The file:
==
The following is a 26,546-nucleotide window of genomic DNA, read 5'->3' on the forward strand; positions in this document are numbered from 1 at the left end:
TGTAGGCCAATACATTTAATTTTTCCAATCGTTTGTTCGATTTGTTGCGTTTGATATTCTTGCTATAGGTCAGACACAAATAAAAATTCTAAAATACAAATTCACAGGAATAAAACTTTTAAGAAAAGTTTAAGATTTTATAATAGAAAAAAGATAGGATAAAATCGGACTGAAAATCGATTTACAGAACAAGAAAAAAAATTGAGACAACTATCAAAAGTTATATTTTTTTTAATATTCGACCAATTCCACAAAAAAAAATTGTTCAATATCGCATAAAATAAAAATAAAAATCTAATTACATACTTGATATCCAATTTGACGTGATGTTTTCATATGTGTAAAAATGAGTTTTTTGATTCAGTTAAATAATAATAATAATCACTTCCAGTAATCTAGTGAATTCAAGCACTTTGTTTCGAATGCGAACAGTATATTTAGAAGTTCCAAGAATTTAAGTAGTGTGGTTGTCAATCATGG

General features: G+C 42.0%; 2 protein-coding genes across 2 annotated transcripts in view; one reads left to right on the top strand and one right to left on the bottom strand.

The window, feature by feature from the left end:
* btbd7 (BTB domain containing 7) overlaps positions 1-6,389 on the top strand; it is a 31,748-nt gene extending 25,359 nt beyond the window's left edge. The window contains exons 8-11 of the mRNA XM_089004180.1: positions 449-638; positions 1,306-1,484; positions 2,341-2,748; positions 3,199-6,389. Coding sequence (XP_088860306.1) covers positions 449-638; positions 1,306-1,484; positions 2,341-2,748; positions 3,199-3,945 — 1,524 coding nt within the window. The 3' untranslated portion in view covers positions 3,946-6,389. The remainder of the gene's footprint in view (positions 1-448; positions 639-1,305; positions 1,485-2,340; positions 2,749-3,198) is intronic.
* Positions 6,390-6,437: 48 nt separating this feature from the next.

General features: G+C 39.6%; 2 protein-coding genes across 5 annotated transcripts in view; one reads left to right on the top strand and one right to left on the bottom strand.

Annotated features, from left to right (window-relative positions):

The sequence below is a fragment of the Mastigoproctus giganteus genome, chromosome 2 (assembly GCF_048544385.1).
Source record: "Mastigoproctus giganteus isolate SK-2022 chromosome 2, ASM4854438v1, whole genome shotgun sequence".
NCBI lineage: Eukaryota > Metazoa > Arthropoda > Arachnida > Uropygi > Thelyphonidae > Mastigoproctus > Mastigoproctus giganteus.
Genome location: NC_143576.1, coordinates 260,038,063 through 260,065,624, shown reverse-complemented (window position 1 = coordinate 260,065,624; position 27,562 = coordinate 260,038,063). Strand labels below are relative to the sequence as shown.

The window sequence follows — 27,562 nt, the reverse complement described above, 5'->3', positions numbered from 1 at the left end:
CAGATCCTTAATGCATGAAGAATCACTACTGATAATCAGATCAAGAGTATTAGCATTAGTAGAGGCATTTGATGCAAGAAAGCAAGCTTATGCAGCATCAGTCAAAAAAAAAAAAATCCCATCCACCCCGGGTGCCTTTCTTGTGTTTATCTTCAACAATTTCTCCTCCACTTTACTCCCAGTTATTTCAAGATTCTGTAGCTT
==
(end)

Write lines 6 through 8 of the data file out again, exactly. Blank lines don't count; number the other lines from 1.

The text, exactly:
* Positions 6,390-6,437: 48 nt separating this feature from the next.

General features: G+C 39.6%; 2 protein-coding genes across 5 annotated transcripts in view; one reads left to right on the top strand and one right to left on the bottom strand.

Annotated features, from left to right (window-relative positions):